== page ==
Flight Plan

A crushing blow for airports

Ashwini Phadnis | Updated on May 12, 2020 Published on May 13, 2020

At a standstill The Indira Gandhi international airport on May 8 during the lockdown to control spread of Covid-19 AP   -  Manish Swarup

International Airport during a lockdown implemented due to the coronavirus in New Delhi, India, on Wednesday, April 29, 2020. India won’t allow commercial flights to operate until it is confident that the coronavirus outbreak is under control, piling further pressure on the country’s cash-strapped airlines. Photographer: T. Narayan/Bloomberg   -  T. Narayan

The air-transport ecosystem, a key driver of economies worldwide, is floundering

Airlines are not the only ones that are going to be impacted by the Covid-19 epidemic. Airports too are going to have to bear their share of changed flying norms, and more importantly, severe losses.

On May 5, the Airports Council International (ACI) estimated a decline in airport revenue at more than $97 billion for 2020. “The impact of the Covid-19 pandemic on airports, the wider aviation ecosystem, and the global economy continues to worsen and represents an existential threat to the industry unless governments can provide appropriate relief and assistance,” ACI World Director General, Angela Gittens, said.

“As traffic and revenue have collapsed, the airport industry has taken all possible measures to preserve stability, but the challenge remains that a significant portion of airport costs are fixed. Airports are critical in the air transport ecosystem, which is a key driver of local, regional and national economies and the communities they serve, and this global economic multiplier effect needs to be safeguarded to help underpin recovery,” ACI, which serves 668 members operating in 176 countries, said. According to the Airports Services Association based in Brussels, airports operate on a low-margin model. “We are generally paid on a per-service basis or tonnage, so where flights are grounded, our provision is cancelled and our revenue cut off. Our main overheads are our labour force (70 per cent of expenditure). We have already been forced to pursue aggressive headcount reduction in recent weeks and days,” it says, adding that the more staff it lays off, the greater the challenges it will face.

For individual airports, this means bad news indeed. According to abc7news.com, San Francisco airport, which saw roughly 1,50,000 passengers coming and going, is now down to handling 4,000 passengers, thanks to reduced flights due to the coronavirus.

In India, Delhi Airport has decided to shift all operations to Terminal 3, even though it has three terminals. This, however, does not mean that the days of multiple terminals are over. Says Abhilash Abraham, Research Analyst, Aerospace, Defense & Security Practice, Frost & Sullivan, “Terminal expansion and developments are deferred owing to the current financial crisis faced by airports that restrict their capital expenditures. But once the industry recovers and enters the growth phase, it will again struggle with overcapacity constraints. Over the long term, new airports and terminals will be developed to manage the growing footfall in high-growth regions.”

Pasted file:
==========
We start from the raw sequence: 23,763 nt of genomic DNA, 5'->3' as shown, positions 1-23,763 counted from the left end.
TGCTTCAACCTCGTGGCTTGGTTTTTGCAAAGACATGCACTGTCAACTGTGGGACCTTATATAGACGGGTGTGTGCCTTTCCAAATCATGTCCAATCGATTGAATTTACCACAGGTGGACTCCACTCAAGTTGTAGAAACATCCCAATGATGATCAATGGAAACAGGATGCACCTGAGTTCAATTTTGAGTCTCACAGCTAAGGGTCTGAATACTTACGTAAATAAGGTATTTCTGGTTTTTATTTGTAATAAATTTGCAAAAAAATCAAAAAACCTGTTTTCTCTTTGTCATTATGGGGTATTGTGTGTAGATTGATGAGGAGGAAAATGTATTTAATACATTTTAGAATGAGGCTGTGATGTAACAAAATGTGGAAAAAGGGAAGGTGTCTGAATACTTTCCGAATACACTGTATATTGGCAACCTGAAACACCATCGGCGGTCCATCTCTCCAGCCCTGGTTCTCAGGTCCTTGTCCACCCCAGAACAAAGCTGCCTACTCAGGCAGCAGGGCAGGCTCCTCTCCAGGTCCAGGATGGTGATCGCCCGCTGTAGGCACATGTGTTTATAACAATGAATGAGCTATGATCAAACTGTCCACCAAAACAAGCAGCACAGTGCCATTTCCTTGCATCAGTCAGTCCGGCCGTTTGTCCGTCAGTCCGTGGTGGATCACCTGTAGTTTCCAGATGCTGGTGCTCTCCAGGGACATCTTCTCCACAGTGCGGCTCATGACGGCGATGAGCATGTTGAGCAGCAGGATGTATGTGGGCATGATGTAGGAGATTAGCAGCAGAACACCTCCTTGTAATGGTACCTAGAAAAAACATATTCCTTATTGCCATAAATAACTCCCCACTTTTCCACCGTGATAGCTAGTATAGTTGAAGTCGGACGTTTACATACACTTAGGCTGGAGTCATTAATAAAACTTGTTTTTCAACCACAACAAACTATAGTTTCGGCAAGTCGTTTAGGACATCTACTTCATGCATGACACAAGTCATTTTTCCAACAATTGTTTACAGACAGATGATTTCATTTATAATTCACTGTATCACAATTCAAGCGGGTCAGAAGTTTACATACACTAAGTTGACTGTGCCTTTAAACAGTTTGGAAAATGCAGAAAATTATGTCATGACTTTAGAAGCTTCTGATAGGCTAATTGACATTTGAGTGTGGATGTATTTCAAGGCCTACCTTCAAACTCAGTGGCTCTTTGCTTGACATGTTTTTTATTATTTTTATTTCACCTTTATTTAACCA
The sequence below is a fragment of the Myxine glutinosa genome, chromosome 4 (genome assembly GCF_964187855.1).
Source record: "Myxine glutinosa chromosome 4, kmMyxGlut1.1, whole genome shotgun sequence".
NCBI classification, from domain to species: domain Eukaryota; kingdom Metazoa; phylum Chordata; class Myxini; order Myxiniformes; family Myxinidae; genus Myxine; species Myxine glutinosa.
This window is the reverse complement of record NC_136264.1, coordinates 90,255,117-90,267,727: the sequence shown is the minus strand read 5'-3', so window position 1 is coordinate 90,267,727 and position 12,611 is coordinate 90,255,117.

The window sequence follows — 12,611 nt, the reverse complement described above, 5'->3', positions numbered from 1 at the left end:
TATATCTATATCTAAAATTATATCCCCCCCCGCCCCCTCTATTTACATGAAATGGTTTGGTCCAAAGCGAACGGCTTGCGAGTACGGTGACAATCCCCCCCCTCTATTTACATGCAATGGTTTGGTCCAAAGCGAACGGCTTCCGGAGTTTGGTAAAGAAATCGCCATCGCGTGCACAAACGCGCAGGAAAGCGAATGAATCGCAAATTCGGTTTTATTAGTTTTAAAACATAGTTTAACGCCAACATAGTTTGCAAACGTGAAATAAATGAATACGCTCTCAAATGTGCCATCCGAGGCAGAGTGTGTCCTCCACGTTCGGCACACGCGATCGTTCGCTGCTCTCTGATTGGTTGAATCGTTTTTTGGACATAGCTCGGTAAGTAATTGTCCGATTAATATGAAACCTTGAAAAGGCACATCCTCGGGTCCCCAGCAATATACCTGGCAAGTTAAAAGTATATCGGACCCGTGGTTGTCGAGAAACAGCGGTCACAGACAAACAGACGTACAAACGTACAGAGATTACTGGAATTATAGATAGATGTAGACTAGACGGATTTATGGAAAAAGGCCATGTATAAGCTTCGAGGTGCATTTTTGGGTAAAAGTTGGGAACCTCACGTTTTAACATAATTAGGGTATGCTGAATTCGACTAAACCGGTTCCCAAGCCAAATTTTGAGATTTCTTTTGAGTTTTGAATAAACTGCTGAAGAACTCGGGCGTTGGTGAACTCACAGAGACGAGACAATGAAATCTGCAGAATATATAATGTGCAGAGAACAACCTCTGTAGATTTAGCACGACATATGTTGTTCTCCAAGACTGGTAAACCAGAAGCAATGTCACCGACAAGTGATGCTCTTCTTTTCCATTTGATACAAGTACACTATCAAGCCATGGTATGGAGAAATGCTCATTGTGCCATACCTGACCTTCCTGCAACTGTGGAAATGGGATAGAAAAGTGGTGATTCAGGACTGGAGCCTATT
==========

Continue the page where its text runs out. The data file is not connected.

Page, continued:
Lewis Burroughs, Head of Aviation-India, ICF, adds that the costs associated with converting airports into single-terminal operations would mean this will not happen.

Delhi airport shifting operations to one terminal is a short-term solution for addressing the Covid-19 pandemic. It needs to do this as, according to CRISIL Advisory, airport operators in India are expected to run into losses to the tune of ₹5,000-5,500 crore because of the Covid-19 crisis while airport retailers (including retail, food and beverages and duty-free) are facing losses of ₹1,700-1,800 crore.

Ground handling hit

Ground handling too is going to be hit hard. On March 31, BBC reported that the four companies, Swissport, Worldwide Flight Services, Dnata and Menzies, which manage ground operations at UK airports, have warned that they are close to collapse, putting thousands of jobs at risk. Catering companies are not far behind either. Strait Times reported on March 9 that in its latest announcement, SATS, which provides services like baggage handling and in-flight food and beverage catering, warned that the coronavirus outbreak is expected to “substantially and adversely” affect profitability for its fourth quarter and full year ending March 31, 2020, when compared with a year ago.

Further, Carsten Spohr, Chairman and Chief Executive Officer, Lufthansa, said that the production of meals at the airline’s catering company LSG had decreased by 95 per cent and 23 facilities had been shut down till further notice.

Published on May 13, 2020

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